Current Prime Minister Rishi Sunak was also fined as part of the “Partygate” controversy, which dogged British politics through the first half of 2022…reports Asian Lite News
Allies of former U.K. prime minister Boris Johnson were in uproar Thursday after a senior civil servant blamed for his downfall quit to work for the leader of the opposition Labour party.
Sue Gray became a household name in Britain after leading an inquiry into the “Partygate” scandal that contributed to Mr. Johnson losing his job last year, when members of his Conservative party turned on him.
She has resigned from her job as one of the government’s top bureaucrats to serve as Labour leader Keir Starmer’s chief of staff, officials confirmed, ahead of a general election expected next year.
The government accepted her resignation, though a spokesperson added: “We are reviewing the circumstances under which she resigned.”
“So much for an impartial civil service, the Gray report now looks like a left wing stitch up against a Tory Prime Minister,” tweeted former senior minister Jacob Rees-Mogg.
Former culture secretary Nadine Dorries agreed: “The Gray report was a stitch up of [the] PM.”
In her report, Gray found “a failure of leadership and judgement” in Mr. Johnson’s 10 Downing Street over the hosting of multiple, drunken parties during COVID lockdowns.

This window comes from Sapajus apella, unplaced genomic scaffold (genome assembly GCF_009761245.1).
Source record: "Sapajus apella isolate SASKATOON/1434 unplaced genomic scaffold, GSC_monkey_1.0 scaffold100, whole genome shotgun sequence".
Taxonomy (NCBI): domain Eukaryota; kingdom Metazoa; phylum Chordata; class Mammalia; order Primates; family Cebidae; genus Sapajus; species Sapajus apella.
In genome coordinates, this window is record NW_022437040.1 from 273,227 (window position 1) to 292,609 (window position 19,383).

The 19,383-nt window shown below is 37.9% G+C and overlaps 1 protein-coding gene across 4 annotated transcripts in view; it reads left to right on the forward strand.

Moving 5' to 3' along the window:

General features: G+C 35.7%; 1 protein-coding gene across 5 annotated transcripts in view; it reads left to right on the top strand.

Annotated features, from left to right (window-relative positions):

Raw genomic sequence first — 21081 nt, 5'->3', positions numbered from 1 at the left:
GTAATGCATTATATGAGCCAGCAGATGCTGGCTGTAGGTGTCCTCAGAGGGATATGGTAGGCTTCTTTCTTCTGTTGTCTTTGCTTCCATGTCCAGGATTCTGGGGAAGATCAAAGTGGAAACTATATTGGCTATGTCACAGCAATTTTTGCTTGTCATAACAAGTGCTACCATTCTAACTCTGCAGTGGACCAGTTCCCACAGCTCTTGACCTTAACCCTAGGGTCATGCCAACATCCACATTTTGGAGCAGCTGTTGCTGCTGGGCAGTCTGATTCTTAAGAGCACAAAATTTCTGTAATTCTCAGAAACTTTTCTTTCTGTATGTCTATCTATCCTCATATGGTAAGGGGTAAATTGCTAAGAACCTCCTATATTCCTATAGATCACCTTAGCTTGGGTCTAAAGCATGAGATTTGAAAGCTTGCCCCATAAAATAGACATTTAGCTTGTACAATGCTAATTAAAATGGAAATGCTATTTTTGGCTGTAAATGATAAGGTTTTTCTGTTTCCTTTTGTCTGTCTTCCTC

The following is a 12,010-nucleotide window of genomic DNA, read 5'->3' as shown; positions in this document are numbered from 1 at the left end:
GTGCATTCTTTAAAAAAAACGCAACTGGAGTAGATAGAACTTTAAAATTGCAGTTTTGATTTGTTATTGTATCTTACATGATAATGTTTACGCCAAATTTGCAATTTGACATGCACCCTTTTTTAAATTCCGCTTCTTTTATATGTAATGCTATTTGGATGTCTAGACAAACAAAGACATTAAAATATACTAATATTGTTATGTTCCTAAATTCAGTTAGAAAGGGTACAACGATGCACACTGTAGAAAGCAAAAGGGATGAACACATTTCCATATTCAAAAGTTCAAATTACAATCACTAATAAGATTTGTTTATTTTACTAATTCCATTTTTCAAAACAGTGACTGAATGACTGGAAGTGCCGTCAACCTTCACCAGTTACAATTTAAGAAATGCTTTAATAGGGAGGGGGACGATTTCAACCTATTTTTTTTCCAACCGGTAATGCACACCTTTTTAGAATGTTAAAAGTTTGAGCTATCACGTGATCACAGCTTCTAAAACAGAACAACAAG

Johnson became the first serving U.K. prime minister found to have broken the law while in office when he was fined by police for attending a birthday party in June 2020.
Current Prime Minister Rishi Sunak was also fined as part of the “Partygate” controversy, which dogged British politics through the first half of 2022.
Johnson’s allies blame Sunak for helping to bring him down, and are agitating for the former leader’s return as Labour opens up a commanding lead in opinion polls.
“I just want to point out purely for accuracy, when I stepped down we were only a handful of points behind the Labour party at that moment. I’m just saying that,” Johnson said after a speech earlier Thursday.
But asked about his future plans, he said: “I think it very, very unlikely that I will need to do anything big in politics again.”
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